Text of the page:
Today marks the start of National Catholic Schools Week. Catholic elementary and secondary students and faculty across the country will celebrate their schools with Masses, Open Houses, pancake breakfasts, and other activities. Parents considering a Catholic education for their child have an opportunity to learn more about their local parochial school.
I attended Catholic schools for sixteen years. I am a proud graduate of Saint Augustine’s Elementary School, Albertus Magnus High School, and the University of Notre Dame. I had excellent teachers from start to finish. The Dominican Sisters of Sparkill operated Saint Augustine and Albertus while Notre Dame has been led by the Holy Cross order since her founding in 1842.
This annual celebration always makes me nostalgic for my school days. I had terrific teachers throughout my academic career. At Saint Augustine’s, Mrs. Guarino taught us the prepositions by setting the list to the tune of “Yankee Doodle Dandy.” I can still perform it on demand, much to the chagrin of my family. Mrs. Miller, my seventh and eighth-grade English teacher, nurtured my imagination with her fiction writing assignments. She kindly never questioned the plausibility of my stories.
In high school, English teacher Miss McLinskey introduced me to stream-of-consciousness writing and gave me my first (and thankfully last) poetry writing assignment. She also sparked my appreciation of Emily Dickinson’s poetry by requiring her tenth-grade students to learn a poem and recite it in class. I selected Dickinson’s “Success Is Counted Sweetest.” Just as I can sing the preposition song, I can still recite the poem, whose lines ring true.
Mrs. Gasparrini, my eleventh-grade English teacher, was tasked with preparing her students for the New York State English Regents exam. She was so diligent in her work, for months I had nightmares of failing the test. Mrs. Gasparrini taught us how to write an essay: introductory lines, supporting paragraphs, summarizing conclusion. I often think of her lessons when I am writing.
Sister Miriam Joseph taught me Latin. She was a stickler for neatness. One time she told us to take out a piece of paper for a surprise quiz. One of the guys in the class ripped a page from his spiral notebook. Sister Miriam gave him the stink eye for a moment, took a pair of scissors from her drawer, handed them to him, and coolly said, “Cut those ragged edges from that paper.” Her fastidiousness extended to her teaching. We repeated declensions, conjugations, and vocabulary words over and over and over again, to the point that I would decline a noun or conjugate a verb while descending the stairs in my house on a Saturday afternoon. Sister Miriam’s lessons had a hand in developing my writing skills. I also give credit to her for my ability to focus on details and concentrate on a task for a long period of time.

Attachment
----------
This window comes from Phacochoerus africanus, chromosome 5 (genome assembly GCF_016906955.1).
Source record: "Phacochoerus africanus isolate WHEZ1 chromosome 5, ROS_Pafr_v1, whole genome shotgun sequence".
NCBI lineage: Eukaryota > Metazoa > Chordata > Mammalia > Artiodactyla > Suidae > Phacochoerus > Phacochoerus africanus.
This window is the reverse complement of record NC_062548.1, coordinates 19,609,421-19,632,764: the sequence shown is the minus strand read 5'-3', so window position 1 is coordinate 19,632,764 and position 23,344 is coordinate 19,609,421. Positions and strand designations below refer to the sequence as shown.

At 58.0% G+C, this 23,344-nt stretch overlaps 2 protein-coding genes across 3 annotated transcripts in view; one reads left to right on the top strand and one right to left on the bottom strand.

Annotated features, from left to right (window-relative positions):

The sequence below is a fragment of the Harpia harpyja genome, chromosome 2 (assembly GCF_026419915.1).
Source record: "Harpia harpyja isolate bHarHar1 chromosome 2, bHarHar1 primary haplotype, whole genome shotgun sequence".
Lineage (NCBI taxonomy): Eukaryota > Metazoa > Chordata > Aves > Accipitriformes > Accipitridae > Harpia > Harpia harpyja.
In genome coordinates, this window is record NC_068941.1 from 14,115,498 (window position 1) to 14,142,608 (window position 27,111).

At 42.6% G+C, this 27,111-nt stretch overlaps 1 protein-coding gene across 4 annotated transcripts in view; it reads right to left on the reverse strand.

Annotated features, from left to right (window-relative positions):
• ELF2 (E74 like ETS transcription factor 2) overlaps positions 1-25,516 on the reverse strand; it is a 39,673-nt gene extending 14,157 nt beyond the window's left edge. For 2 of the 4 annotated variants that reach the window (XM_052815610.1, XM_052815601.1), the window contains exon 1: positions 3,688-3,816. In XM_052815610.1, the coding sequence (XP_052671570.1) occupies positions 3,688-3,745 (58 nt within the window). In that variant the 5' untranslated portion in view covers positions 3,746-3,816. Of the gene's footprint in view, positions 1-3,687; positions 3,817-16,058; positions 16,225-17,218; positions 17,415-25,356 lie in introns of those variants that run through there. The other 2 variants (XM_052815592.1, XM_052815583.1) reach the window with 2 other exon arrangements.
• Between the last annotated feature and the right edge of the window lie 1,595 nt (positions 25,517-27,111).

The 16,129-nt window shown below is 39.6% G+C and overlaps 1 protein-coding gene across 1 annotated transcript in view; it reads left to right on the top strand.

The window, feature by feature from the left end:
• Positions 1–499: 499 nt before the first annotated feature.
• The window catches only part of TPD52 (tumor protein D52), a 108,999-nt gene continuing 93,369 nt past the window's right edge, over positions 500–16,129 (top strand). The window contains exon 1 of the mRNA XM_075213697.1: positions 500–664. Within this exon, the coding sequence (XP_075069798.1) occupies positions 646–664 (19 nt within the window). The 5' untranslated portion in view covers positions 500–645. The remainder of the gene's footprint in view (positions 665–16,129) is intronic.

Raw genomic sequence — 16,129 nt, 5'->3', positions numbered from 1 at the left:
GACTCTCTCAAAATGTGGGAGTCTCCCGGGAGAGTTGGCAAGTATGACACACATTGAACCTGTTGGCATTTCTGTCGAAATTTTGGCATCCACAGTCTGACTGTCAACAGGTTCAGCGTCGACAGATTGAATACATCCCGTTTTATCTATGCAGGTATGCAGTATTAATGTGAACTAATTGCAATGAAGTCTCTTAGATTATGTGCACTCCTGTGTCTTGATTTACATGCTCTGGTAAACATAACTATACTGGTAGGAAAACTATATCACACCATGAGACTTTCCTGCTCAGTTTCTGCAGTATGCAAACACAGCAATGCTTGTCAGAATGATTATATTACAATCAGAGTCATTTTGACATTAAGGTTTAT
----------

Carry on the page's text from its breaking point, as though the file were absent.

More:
At Notre Dame, I had the great fortune of taking two of Father David Burrell’s classes: a seminar required of all liberal arts sophomores and a theology class. With respect to my many teachers, Father Burrell was the best. He was known for his homework assignments: a one page paper (the front and back of single sheet of college-ruled loose leaf – this was the mid-80’s) answering whatever question he posed based on our current reading. The assignment always directed my focus on the important points in the many pages I had to read and taught me to succinctly make my statement in my one-page paper. For the seminar Father asked us to write our autobiography. I covered the basic details of my bio in the first paragraph and then wrote what I was feeling and experiencing at that moment in my life. Father Burrell responded with encouraging written comments. I think he was my first reader, in a way, for that was the paper in which I started to “express myself.” I read some amazing books in those two courses (I encourage you to read Etty Hillesum’s diary) and was constantly inspired by Father Burrell’s lectures.
I could go on about all my great teachers, like Mr. Shepard, my very cool geometry teacher, and sociology professors Joan Aldous and Eugene Halton. Everyone has at least one favorite from their school days. Who is yours? Who inspired you, made learning an exciting thing or helped you see the light on algebra?
I hope you have a great week! If you are in the middle of this polar vortex (can’t we just say it’s freezing?), stay warm and safe.